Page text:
K. Neal Idealease, Inc. v WTC 2 Inc.
MEMORANDUM OPINION. Signed by Judge Theodore D. Chuang on 4/11/2016. (bus, Deputy Clerk)
UNITED STATES DISTRICT COURT
DISTRICT OF MARYLAND
K. NEAL IDEALEASE INC.,
Civil Action No. TDC-15-2121
WTC 2 INC.,
Trading as World Trade Company,
On July 21,2015, PlaintiffK. Neal Idealease Inc. ("K. Neal") filed a complaint alleging
breach of contract and conversion by Defendant WTC 2 Inc. ("WTC").
The Clerk entered
WTC's default on October 8, 2015. Pending before the Court is K. Neal's Motion for Entry of
Having reviewed the pleadings, briefs, and supporting documents, the Court
finds no hearing necessary.
See D. Md. Local R. 105.6. For the reasons set forth below, the
Motion is GRANTED IN PART and DENIED IN PART.
Pursuant to Federal Rule of Civil Procedure 55(a), "[w]hen a party against whom a
judgment for affirmative relief is sought has failed to plead or otherwise defend, and that failure
is shown by affidavit or otherwise, the clerk must enter the party's default."
55(b)(2), after a default has been entered by the clerk, the court may, upon the plaintiff's
application and notice to the defaulting party, enter a default judgment.
Fed R. Civ. P. 55(b)(2).
A defendant's default does not, however, automatically entitle the plaintiff to entry of a default
judgment; rather, that decision is left to the discretion of the court. United States v. Moradi, 673
F.2d 725, 727 (4th Cir. 1982) ("[T]rial judges are vested with discretion, which must be liberally
exercised, in entering [default] judgments and in providing relief therefrom."); Dow v. Jones,
232 F. Supp. 2d 491, 494 (D. Md. 2002).
The United States Court of Appeals for the Fourth
Circuit has a "strong policy that cases be decided on their merits," United States v. Shaffer
Equip. Co., 11 F.3d 450,453 (4th Cir. 1993), but default judgment may be appropriate "when the
adversary process has been halted because of an essentially unresponsive
359 F. Supp. 2d 418, 421 (D. Md. 2005); see H
Gebruder Loepje, 432 F.2d 689, 691 (D.C. Cir. 1970) ("[T]he default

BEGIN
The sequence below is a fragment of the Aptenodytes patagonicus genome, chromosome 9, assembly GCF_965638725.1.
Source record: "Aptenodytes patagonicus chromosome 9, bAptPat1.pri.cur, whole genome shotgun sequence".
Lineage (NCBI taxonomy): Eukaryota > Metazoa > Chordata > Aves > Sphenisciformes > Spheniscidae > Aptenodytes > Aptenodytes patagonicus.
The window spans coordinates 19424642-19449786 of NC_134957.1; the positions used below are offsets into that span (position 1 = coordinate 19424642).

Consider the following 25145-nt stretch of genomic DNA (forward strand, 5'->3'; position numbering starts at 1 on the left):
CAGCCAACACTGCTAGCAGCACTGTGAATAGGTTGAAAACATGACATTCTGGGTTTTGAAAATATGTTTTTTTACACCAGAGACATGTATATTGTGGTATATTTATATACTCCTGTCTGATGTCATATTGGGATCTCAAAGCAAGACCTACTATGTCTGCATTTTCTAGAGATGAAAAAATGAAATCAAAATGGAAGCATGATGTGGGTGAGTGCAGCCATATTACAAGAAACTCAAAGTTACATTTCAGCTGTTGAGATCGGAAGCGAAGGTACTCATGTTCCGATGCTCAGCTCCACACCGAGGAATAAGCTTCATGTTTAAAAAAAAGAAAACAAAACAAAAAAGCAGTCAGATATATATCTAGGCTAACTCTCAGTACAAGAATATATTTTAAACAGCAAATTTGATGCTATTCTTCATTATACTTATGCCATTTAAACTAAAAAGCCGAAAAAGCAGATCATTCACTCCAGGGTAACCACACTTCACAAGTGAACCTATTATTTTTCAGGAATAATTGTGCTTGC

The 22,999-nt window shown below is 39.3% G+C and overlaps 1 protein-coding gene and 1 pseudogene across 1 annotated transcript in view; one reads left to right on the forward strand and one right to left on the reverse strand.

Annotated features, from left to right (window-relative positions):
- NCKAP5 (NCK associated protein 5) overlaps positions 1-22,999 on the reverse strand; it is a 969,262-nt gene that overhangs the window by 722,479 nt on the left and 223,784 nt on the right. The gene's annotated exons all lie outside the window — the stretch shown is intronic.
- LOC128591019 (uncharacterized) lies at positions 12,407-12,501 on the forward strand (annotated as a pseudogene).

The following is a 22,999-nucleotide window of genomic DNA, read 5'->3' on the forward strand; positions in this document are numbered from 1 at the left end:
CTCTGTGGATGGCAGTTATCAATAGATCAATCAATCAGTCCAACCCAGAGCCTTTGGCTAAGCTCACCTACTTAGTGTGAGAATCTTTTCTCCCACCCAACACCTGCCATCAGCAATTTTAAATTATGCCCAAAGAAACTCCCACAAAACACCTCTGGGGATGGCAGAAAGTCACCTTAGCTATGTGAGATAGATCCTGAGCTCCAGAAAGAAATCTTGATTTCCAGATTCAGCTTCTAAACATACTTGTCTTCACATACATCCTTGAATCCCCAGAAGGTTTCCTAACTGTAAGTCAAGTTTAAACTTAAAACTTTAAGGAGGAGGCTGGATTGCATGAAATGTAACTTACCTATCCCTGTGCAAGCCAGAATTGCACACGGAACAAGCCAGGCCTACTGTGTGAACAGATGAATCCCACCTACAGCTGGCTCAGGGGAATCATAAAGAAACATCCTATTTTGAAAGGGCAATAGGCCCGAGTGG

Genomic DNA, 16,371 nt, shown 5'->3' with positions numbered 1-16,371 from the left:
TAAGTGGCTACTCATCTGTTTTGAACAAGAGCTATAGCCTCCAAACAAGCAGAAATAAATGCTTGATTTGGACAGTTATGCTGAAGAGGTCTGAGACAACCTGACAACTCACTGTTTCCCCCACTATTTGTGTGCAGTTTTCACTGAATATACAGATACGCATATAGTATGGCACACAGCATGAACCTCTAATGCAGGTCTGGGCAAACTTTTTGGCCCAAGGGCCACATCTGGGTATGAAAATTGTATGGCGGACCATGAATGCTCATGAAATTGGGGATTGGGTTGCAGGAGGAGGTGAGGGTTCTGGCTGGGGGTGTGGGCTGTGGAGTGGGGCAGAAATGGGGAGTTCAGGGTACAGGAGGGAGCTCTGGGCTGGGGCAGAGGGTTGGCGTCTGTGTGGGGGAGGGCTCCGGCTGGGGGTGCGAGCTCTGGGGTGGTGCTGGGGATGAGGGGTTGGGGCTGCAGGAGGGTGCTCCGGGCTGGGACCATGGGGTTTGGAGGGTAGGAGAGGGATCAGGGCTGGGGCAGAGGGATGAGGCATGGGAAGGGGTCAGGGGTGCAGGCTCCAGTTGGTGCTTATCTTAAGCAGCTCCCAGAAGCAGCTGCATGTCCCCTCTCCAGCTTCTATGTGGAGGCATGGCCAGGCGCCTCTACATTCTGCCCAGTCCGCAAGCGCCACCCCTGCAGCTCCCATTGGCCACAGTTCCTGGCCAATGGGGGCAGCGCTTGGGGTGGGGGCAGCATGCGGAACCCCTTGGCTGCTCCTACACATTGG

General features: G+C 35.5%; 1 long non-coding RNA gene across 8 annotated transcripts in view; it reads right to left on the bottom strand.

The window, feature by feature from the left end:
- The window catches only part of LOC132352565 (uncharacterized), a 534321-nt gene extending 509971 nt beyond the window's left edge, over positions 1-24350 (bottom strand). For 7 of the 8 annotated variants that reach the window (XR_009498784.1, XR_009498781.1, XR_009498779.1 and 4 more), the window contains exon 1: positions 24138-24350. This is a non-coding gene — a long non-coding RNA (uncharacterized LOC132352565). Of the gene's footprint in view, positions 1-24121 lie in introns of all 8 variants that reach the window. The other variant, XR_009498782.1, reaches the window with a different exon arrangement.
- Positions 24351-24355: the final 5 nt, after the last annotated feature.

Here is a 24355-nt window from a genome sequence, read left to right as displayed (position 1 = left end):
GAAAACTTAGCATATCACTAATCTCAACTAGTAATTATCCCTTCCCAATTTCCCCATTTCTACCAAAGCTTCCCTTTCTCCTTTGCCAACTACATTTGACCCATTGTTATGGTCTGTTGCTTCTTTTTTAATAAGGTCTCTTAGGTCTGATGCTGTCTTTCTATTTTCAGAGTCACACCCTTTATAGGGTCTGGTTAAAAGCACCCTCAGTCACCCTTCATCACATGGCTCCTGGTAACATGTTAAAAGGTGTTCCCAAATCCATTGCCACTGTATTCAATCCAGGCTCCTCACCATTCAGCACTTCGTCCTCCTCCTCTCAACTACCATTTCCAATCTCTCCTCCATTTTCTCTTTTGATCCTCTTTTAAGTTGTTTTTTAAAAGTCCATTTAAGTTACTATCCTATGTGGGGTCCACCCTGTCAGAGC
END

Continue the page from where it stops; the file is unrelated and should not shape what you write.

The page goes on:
judgment must normally be viewed as available only when the adversary process has been halted
because of an essentially unresponsive
In that instance, the diligent party must be
protected lest he be faced with interminable delay and continued uncertainty as to his rights.").
In reviewing a Motion for Default Judgment, the court accepts as true the well-pleaded
factual allegations in the complaint relating to liability. Ryan v. Homecomings Fin. Network, 253
F.3d 778, 780-81 (4th Cir. 2001). However, it remains for the court to determine whether these
factual allegations constitute a legitimate cause of action.
fd.; see also lOA
Charles Allan Wright & Arthur R. Miller, Federal Practice & Procedure ~ 2688 (3d ed. 2010)
("[L]iability is not deemed established simply because of the default ...
and the court, in its
discretion, may require some proof of the facts that must be established in order to determine
If liability is established, the court must then determine the appropriate amount of
damages. See Ryan, 253 F.3d at 780-81.
As to damages, the court cannot accept as true the factual allegations of the plaintiff, but
must instead make an independent determination.
See Dundee Cement Co. v. Howard Pipe &
Because K. Neal acknowledges that WTC's initial possession of the trucks was lawful, K.
Neal can only recover under a theory of constructive conversion. See K & K Mgmt., Inc. v. Lee,
557 A.2d 965, 982-83 (Md. 1989). A constructive conversion does not occur unless the plaintiff
demands that the defendant return the unlawfully retained property. Mattingly v. Mattingly, 133
A. 625, 626 (1926).
Here, after WTC failed to make required payments, K. Neal invoked a
contractual provision requiring that WTC purchase the trucks.
The Complaint, however, does
not allege that K. Neal at any point demanded that WTC return the trucks. Therefore, the facts in
the Complaint do not establish a claim for constructive conversion.
Judgment on this claim is denied.
The Motion for Default
The Court notes, however, that the alleged damages for
conversion are fully encompassed by the damages for breach of contract, such that the damages
award would not be higher even if the Motion were granted as to the conversion claim.